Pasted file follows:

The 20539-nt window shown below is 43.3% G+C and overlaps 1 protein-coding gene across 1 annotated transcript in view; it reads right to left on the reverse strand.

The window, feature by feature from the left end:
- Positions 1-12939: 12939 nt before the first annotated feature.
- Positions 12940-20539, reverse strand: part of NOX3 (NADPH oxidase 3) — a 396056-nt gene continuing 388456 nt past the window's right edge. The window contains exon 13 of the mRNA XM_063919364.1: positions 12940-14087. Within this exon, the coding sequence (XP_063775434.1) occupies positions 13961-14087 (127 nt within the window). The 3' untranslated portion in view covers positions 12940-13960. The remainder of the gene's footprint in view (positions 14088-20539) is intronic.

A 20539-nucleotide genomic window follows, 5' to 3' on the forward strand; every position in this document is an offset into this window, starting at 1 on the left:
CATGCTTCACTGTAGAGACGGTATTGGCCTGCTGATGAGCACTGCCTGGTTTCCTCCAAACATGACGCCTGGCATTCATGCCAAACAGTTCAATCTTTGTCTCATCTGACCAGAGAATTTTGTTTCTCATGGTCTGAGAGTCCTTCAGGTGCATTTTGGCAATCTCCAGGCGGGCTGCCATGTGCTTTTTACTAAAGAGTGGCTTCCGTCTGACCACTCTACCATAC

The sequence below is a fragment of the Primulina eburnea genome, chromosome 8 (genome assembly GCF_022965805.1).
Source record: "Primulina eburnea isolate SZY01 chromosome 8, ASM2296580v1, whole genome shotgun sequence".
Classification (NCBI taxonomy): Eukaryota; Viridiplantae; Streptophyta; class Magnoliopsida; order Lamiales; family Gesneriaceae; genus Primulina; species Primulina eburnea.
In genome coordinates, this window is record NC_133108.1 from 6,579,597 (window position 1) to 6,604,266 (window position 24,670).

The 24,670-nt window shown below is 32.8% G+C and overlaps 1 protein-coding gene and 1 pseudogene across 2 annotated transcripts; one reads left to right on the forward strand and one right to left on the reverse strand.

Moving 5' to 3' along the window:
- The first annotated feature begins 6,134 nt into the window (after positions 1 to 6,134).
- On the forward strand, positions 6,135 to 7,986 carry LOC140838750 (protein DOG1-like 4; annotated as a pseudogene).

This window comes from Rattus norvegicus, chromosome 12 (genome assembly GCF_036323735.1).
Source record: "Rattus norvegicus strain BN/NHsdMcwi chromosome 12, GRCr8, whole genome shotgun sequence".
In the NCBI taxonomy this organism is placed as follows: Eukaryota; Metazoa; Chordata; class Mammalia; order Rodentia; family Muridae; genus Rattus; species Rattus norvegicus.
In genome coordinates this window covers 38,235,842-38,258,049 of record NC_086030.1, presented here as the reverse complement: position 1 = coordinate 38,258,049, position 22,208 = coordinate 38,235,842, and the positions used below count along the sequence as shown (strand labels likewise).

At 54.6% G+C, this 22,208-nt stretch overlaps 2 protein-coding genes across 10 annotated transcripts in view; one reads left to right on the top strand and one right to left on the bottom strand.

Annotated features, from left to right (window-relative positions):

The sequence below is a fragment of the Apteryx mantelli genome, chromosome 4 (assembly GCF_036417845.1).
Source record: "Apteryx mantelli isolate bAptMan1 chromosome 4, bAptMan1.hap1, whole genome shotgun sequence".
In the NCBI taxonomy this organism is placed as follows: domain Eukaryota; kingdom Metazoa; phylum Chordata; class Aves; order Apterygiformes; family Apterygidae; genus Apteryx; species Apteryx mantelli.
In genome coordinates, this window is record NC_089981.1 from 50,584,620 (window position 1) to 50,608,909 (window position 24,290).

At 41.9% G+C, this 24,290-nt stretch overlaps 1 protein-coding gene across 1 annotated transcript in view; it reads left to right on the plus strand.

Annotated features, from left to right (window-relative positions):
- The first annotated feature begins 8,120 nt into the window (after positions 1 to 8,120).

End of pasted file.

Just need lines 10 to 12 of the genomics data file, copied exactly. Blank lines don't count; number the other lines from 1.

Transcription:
In genome coordinates, this window is record NC_133108.1 from 6,579,597 (window position 1) to 6,604,266 (window position 24,670).

The 24,670-nt window shown below is 32.8% G+C and overlaps 1 protein-coding gene and 1 pseudogene across 2 annotated transcripts; one reads left to right on the forward strand and one right to left on the reverse strand.

Moving 5' to 3' along the window: